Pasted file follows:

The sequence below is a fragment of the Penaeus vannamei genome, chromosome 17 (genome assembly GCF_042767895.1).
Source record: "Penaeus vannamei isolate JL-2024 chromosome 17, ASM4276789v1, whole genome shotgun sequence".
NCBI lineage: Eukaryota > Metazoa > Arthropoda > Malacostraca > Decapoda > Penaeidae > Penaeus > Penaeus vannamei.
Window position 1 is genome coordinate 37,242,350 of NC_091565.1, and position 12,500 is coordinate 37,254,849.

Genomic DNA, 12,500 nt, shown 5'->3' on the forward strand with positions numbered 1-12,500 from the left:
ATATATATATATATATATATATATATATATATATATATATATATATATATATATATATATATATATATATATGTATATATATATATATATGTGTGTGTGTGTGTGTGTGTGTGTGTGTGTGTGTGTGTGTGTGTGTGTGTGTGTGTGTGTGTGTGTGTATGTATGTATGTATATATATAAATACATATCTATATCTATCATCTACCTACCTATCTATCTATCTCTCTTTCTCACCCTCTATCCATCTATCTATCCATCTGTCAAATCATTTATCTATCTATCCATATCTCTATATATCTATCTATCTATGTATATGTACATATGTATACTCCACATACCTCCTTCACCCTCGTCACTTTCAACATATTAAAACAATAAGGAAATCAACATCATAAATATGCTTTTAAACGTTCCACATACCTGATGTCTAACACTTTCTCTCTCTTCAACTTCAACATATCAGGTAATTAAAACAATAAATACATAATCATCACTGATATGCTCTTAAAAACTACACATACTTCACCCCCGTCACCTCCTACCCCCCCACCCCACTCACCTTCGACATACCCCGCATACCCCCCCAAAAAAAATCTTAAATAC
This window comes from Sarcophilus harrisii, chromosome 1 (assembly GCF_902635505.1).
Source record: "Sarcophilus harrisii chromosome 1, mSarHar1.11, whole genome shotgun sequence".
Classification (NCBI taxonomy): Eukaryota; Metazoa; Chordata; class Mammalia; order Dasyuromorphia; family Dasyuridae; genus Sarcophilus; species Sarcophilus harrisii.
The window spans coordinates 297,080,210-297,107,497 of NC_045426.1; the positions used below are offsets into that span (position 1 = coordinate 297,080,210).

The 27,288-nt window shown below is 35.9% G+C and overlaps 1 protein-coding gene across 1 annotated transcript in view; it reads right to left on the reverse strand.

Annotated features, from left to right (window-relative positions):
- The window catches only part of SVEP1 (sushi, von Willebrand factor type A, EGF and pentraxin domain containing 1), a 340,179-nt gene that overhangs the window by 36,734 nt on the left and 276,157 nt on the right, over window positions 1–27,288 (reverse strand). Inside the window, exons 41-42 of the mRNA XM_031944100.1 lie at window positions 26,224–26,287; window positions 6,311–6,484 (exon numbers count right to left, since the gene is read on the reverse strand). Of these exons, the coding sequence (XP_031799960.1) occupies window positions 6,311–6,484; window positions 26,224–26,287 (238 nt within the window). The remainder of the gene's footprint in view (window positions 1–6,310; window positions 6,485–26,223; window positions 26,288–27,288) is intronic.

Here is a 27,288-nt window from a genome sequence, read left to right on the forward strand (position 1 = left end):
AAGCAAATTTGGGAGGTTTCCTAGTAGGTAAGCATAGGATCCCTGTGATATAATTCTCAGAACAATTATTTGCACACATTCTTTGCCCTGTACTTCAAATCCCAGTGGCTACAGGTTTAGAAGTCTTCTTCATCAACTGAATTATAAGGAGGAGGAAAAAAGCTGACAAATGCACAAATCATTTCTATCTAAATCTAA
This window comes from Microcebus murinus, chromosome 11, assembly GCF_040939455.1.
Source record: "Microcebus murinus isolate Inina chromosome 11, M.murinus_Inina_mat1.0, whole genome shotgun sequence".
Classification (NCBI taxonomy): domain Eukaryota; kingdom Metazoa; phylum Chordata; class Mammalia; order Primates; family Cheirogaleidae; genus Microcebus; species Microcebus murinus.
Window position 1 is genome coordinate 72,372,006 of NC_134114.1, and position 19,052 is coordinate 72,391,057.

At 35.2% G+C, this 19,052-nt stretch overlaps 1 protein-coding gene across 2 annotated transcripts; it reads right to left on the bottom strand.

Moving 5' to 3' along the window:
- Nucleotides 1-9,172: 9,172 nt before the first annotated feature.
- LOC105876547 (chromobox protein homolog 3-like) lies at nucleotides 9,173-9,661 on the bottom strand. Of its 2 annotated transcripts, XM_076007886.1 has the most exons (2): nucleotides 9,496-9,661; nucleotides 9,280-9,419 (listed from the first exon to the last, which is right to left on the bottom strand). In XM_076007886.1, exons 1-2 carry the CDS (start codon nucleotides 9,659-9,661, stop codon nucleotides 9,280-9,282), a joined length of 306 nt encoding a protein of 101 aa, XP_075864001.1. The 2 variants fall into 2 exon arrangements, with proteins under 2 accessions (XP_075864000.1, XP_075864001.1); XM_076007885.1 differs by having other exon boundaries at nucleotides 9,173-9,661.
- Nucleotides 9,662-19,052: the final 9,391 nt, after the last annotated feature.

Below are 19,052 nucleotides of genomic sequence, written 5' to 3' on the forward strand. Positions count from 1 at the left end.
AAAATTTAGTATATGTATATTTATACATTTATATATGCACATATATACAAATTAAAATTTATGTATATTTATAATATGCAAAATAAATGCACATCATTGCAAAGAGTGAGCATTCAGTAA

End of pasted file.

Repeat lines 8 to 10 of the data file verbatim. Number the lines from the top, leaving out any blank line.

Source record: "Sarcophilus harrisii chromosome 1, mSarHar1.11, whole genome shotgun sequence".
Classification (NCBI taxonomy): Eukaryota; Metazoa; Chordata; class Mammalia; order Dasyuromorphia; family Dasyuridae; genus Sarcophilus; species Sarcophilus harrisii.
The window spans coordinates 297,080,210-297,107,497 of NC_045426.1; the positions used below are offsets into that span (position 1 = coordinate 297,080,210).